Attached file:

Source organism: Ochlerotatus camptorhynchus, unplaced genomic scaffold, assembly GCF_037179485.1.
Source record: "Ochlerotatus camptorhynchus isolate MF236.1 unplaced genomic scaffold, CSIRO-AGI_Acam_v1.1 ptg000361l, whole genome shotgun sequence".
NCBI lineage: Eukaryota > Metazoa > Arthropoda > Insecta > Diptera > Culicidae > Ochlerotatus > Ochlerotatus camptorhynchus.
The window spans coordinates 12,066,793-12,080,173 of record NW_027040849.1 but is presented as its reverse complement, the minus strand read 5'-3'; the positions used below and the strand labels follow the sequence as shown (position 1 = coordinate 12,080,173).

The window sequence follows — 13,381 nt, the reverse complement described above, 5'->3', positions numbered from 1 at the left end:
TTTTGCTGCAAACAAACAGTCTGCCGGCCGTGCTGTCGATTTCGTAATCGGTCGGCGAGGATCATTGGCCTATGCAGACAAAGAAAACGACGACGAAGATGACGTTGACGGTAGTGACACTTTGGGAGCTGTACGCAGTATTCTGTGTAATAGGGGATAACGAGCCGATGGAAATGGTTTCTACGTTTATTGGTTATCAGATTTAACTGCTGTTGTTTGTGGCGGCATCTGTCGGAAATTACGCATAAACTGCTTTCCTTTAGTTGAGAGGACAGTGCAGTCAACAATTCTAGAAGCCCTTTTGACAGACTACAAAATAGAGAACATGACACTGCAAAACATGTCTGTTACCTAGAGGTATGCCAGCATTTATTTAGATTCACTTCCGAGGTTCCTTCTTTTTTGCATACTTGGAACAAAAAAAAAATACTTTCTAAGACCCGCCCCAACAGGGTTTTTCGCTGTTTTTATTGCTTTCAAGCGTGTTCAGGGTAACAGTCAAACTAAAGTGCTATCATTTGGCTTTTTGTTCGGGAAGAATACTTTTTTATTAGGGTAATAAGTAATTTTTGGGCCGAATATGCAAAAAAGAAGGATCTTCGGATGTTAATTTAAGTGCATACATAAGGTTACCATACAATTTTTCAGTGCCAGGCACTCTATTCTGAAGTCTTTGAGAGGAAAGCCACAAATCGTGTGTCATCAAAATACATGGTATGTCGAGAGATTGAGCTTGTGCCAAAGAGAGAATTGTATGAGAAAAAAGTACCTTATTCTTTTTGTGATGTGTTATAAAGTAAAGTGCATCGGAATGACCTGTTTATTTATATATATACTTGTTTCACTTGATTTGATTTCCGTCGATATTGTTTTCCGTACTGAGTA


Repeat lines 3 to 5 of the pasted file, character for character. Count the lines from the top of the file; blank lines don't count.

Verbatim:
NCBI lineage: Eukaryota > Metazoa > Arthropoda > Insecta > Diptera > Culicidae > Ochlerotatus > Ochlerotatus camptorhynchus.
The window spans coordinates 12,066,793-12,080,173 of record NW_027040849.1 but is presented as its reverse complement, the minus strand read 5'-3'; the positions used below and the strand labels follow the sequence as shown (position 1 = coordinate 12,080,173).

The window sequence follows — 13,381 nt, the reverse complement described above, 5'->3', positions numbered from 1 at the left end: